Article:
Virtual Reality (VR) technology brings its users into an immersive experience, and provides a new way of learning for students all over the world. Guest writer, Andrea Trudeau, discusses the benefits of VR technology and resources libraries can utilize to implement it into the education of students.
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“Mirrors, Windows, and Sliding Glass Doors”
As librarians, we recognize the power of books and their spellbinding ability to transport individuals to worlds that may be much different than their own; it’s why many of us consider ourselves bibliophiles and share our love of books through the invaluable work we do in our communities. After all, books provide “Mirrors, Windows, and Sliding Glass Doors,” a powerful metaphor coined by Dr. Rudine Sims Bishop in 1990 that has become a key tenet in developing a diverse library collection. The “mirrors” allow individuals to find themselves in books and thus feel seen and validated; the “windows” in books give individuals an opportunity to be passive observers of another world, validating others’ perspectives; and with “sliding glass doors,” individuals may step into and be immersed in a whole new world, allowing them to experience it from another’s perspective and gain a rich sense of understanding. These “mirrors, windows, and sliding glass doors” are critical for developing empathy – a skill we need now more than ever in our increasingly globalized and politicized world.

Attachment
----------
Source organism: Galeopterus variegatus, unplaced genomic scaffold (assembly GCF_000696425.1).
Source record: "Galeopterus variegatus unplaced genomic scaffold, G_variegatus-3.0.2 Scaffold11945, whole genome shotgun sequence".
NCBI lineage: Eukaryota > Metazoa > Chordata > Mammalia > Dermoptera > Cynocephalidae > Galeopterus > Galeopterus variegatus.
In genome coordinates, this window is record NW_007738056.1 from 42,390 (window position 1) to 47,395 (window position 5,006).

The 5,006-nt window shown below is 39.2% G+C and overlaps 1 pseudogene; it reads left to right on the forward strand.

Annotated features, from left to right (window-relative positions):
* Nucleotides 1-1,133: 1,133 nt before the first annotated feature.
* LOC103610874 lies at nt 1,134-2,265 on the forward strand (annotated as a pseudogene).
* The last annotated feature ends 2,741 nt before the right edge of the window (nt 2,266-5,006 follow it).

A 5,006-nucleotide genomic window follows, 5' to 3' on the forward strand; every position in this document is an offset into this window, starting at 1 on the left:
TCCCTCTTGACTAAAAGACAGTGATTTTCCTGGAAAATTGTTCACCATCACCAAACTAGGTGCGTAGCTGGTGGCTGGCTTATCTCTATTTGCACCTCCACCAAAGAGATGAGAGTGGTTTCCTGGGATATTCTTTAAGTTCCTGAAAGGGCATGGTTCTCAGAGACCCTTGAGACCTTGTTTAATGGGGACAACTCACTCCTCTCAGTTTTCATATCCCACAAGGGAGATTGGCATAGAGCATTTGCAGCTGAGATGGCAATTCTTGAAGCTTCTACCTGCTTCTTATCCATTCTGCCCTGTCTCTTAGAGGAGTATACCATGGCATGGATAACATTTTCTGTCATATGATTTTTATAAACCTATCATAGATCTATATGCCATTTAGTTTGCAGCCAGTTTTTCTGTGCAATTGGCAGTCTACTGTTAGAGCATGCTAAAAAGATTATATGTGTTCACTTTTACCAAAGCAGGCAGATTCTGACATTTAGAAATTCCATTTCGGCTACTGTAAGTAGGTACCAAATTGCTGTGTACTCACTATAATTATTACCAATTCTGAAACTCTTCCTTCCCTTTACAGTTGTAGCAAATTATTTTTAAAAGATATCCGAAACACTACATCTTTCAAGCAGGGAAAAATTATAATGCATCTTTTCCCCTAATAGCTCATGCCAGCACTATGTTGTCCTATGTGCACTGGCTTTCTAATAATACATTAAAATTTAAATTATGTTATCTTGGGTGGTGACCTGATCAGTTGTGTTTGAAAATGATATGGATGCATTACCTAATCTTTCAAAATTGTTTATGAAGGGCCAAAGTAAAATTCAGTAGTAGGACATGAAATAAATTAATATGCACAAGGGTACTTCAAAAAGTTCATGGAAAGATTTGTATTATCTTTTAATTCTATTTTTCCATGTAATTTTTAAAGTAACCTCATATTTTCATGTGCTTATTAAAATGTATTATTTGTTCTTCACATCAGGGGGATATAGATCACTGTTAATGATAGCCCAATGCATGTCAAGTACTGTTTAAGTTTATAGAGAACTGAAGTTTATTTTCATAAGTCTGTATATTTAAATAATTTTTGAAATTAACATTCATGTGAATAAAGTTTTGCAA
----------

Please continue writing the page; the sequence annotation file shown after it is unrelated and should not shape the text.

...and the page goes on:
When Dr. Bishop created this timeless metaphor over three decades ago, she did so with books in mind. As we all know, library collections of today encompass much more than solely books with modern-day librarians regularly harnessing the power of technology with patrons. One such technology – virtual reality (VR) – allows users to place headsets on their heads and be immediately transported to and immersed in another world. In turn, this allows users to explore the world around them and within them, the space well beyond our world, and even imaginary worlds, which both embody and extend Dr. Bishop’s metaphor. (You can learn more about the capabilities of using VR in this sketchnote.)
10 Reasons to Use Virtual Reality in the Classroom by Maria Galanis, Andrea Trudeau